Until the publication of his 1999 autobiography, Foley may well have been the only wrestler-writer of all time; not long afterward, however, Foley's book inspired an entire new genre of wrestling memoirs. Foley himself got into the trend he had begun, publishing the second installment of his autobiography in 2001, Foley Is Good: … and the Real World Is Faker than Wrestling. Here the ex-wrestler provides more behind-the-scenes tales of life inside the ropes, and as with the first title, this book too became a best seller. Speaking with Adam Platt in the New Yorker, Foley was low-key about his authorial achievements: "This No. 1 seller thing, it's not too different from winning a championship belt. Once a best-seller, always a bestseller. There aren't too many of us out there." Reviewing the work in Voice of Youth Advocates, Patrick Jones commented that although the book is "laced with humor, much of it quite raunchy," Foley Is Good "tells an often-sad story as Foley realizes that his body is breaking down." According to Newsday's Castillo, the second installment is "loaded with the same candid insights and humor about the pro wrestling industry that made the first book such a success."
Foley went on to pen two best-selling children's books, Mick Foley's Christmas Chaos and Mick Foley's Halloween Hijinx, before deciding to tackle a novel. Reading J. D. Salinger's Catcher in the Rye one day, Foley decided, as he related to Gregory Kirschling in Entertainment Weekly, that he could do better: "Hey, if I could write a narrator who was that clear, but also have a story where things happen, then I might have an effective work." Things decidedly happen in the resulting coming-of-age title, Tietam Brown: A Novel, including murder, sexual adventures, evil teachers, attempted rape, and first love. Andy Brown, protagonist of the tale, is seventeen and has just been taken out of the detention home where he has been incarcerated for killing a teenager who was trying to rape him. His rescuer is an unlikely one, his long-lost father, Tietam Brown. (Both are named after the Civil War Battle of Antietam.) Andy goes to his father's upstate New York home to start a new life, but is stymied by a coach/teacher who makes fun of him and by a flock of athletes who also pick on him for his missing ear and deformed left hand. Meanwhile, his weight-lifting father drinks beer, has sex with as many women as he can, and serves as a poor role model for Andy; father and son have an awkward, confused relationship that Andy hopes to understand. The only bright spot in Andy's life is the sudden and unexpected attention paid him by the prettiest girl in school, a born-again Christian named Terri Lynn Johnson. Andy is afraid, however, that he or his father will spoil this chance at love.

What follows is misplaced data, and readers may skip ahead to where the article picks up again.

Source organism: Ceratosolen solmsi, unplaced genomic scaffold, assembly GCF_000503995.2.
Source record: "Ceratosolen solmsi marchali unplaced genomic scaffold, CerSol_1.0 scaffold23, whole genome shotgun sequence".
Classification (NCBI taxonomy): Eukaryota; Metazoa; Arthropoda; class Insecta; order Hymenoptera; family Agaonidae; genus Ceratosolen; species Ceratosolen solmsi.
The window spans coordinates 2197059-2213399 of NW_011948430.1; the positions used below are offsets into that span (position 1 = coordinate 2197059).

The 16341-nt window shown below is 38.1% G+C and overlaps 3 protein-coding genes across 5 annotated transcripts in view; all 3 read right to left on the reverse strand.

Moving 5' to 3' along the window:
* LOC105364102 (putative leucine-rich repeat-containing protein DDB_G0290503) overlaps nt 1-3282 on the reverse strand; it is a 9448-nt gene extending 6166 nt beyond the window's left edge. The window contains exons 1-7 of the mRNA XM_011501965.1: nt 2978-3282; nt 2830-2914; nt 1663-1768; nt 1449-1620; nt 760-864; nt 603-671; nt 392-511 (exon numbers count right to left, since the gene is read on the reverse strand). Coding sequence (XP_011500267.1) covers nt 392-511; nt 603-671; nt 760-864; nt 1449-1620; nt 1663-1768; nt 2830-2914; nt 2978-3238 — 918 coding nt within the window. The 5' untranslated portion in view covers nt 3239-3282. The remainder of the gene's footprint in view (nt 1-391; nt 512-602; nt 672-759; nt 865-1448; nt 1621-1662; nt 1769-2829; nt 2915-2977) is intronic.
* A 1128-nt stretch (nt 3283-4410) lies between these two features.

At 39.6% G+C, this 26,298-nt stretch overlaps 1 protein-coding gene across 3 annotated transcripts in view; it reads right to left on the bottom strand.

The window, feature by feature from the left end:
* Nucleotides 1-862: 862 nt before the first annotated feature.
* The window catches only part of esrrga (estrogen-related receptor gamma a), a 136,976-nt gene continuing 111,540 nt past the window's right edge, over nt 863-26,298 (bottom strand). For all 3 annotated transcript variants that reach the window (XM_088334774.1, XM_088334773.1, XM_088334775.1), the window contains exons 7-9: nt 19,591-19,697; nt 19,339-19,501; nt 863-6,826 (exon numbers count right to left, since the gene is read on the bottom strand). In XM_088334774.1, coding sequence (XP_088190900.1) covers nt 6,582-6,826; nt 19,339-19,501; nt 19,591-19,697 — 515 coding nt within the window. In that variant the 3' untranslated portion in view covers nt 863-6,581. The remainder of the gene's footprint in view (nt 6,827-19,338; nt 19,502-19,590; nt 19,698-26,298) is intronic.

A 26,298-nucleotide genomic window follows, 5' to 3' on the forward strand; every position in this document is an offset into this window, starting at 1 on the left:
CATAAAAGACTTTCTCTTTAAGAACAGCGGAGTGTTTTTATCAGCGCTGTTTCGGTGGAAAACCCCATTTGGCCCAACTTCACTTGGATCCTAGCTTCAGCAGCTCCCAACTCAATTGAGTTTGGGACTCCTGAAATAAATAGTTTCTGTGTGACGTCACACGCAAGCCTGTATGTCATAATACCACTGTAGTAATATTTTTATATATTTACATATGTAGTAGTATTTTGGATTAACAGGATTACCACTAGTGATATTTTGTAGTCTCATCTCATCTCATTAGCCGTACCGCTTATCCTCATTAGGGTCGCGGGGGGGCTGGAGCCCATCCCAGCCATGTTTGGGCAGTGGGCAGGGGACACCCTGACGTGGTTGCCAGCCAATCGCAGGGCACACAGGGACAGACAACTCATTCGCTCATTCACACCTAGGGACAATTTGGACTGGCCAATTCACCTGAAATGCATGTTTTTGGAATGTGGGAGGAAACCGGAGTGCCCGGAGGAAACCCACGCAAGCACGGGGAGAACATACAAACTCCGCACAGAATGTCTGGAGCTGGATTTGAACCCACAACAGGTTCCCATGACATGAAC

Foley's fictional debut had its share of detractors. Writing in the New York Times Book Review, Dan Kaufman noted that "what the book lacks isn't action … but a character, a scene, or even a scrap of dialogue that feels fresh or unexpected." A critic for Kirkus Reviews felt that "Foley gets good seriocomic mileage out of Andy's addled relationship with his volatile, interfering father," and that "one admires … charmingly weird images." But for this reviewer, Foley "doesn't know when to tone it down" in this "over-the-top first novel." Similarly, Booklist's Keir Graff found the novel "frustrating," especially because of "supporting characters who are two-dimensional or lack understandable motivation." A contributor for Publishers Weekly also commented on Foley's "cartoonish characters," and concluded that "readers in the mood for vigorous pulp may enjoy this steroid-fueled brawl."